Posted by: donnakarlin | July 28, 2007

Mindfulness, Respect and Acknowledgement

“When I became quiet, they could hear themselves” – Byron Katie

I just returned from a two and a half day board meeting of ICCO (International Consortium of Coaching in Organizations). It was an amazing experience. We did a reality check part way through the sessions to make sure we were getting done what we’d set out to do. It was a meeting of the existing Board and the Board elect, so many were new to the group. Regardless of history, everyone was made to feel welcome. We were valued for who we were as individuals as much as what we brought to the table. One of my favourite parts was when we introduced ourselves not just from a work perspective but from a life perspective so we all knew about each others’ lives.  

What summed it up for me in a nutshell was to say I felt and enjoyed a total acceptance from the group for my opinions, comments and insights, even when they weren’t necessarily in agreement with everyone else’s. No one finished my sentences for me or interrupted, though sometimes I wish there was more time to explore possibilities based on a comment or two. We’d still all be around the boardroom table if that were the case!

No one spoke over anyone else, feeling their opinions were more important. We respected what others had to say based on their contexts and worlds, not just whether or not it was in alignment of what we knew or had experienced in the past. We all volunteered for responsibilities based on our areas of expertise or how we want to grow and promised to be accountable to the group for pulling our weight.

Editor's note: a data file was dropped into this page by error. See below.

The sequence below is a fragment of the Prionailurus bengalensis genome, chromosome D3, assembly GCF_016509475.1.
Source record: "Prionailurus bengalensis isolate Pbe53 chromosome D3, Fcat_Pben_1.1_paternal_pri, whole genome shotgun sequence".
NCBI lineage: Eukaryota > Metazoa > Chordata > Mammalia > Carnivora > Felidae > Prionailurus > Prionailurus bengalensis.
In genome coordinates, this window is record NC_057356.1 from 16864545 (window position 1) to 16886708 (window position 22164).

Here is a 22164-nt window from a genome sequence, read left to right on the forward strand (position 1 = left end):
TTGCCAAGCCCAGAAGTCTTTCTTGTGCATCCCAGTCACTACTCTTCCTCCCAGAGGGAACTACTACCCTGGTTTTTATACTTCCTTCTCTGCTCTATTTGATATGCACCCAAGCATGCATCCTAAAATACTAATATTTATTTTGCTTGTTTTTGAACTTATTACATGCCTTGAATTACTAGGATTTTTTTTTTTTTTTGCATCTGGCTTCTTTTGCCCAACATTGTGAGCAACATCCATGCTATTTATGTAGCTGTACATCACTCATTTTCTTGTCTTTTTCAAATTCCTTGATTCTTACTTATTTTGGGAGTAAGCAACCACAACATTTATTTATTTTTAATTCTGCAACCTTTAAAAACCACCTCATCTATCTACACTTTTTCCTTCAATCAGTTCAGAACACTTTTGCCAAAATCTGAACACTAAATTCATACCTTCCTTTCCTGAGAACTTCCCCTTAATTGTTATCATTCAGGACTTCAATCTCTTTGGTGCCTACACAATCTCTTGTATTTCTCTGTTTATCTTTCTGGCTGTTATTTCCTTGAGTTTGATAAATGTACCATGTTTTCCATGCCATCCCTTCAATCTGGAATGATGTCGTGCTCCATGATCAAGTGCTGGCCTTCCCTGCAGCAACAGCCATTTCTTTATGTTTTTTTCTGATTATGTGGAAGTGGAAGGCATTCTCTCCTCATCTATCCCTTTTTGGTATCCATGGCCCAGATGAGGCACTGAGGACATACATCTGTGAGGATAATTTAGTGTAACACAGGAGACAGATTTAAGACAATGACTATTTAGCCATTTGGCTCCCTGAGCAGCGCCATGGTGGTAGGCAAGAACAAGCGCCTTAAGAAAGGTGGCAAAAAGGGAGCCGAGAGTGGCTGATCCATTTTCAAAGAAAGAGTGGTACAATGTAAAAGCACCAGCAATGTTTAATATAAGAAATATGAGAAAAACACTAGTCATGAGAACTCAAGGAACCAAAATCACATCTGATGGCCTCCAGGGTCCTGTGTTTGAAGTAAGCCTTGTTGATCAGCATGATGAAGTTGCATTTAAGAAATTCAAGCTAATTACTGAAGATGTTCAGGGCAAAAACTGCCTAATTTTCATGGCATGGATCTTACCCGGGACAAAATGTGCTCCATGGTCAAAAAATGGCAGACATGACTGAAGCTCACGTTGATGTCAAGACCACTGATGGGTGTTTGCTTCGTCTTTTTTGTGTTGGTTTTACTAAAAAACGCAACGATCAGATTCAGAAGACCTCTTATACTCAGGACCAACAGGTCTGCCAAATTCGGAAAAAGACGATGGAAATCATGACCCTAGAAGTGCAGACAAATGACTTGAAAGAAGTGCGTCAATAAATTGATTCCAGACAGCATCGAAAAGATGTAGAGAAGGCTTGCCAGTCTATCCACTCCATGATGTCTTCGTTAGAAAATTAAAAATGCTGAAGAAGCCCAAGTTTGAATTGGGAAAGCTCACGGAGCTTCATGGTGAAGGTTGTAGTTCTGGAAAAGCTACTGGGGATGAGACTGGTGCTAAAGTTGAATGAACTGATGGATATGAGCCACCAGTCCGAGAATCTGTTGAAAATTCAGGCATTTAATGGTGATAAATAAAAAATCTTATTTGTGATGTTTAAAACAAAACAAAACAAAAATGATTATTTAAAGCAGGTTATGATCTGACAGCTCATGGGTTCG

I have never experienced a Board like this before in my life, either as a participant or an observer, and I observe committees in action all the time at the highest levels. This truly was a meeting of the minds, a generative dialogue.

I wish you all an experience such as this at some time in your life. The only place we can all go is up to a place of learning and growth. To get back to the opening quote, it brought so much to mind. I believe truly listening to someone else with mindfulness, respect and the acknowledgement that every person I meet knows something about life and living I don’t know is the greatest gift I could give myself and those that come into my life, whether for moments or a lifetime. I also believe that if I allow others to put words in my mouth and let them validate who I am based on who they are and what they think instead of coming from my center of authenticity is diminishing who I am and giving up some of my self-respect to them. I am making a conscious promise to myself not to let that happen to me and to not do that to others.

There’s a big difference between asking for feedback, learning and growing because of it and accepting unsolicited opinions, thoughts and validation from someone who might believe their way is the only way, whether in a meeting or any relationship you have in your life. By not saying “enough” it is in effect accepting someone else’s opinion of who you are and what you’re doing. We all have choices and in order for us to be transformational, I believe we have to pay attention to the richness around us and help everyone reach their levels of excellence based on who they are not who we are or think they should be. Then divergent viewpoints may come together to create something altogether new, wondrous and transformational. What would it mean if we did that in every facet of our lives?

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Responses

  1. That sounds wonderful, Donna, I can feel the power in your post.

    And that Byron Katie quote from 1000 Names For Joy has been on my refrigerator for months. It so resonated with the work I do with parents.

    Thanks for sharing. Lovely.


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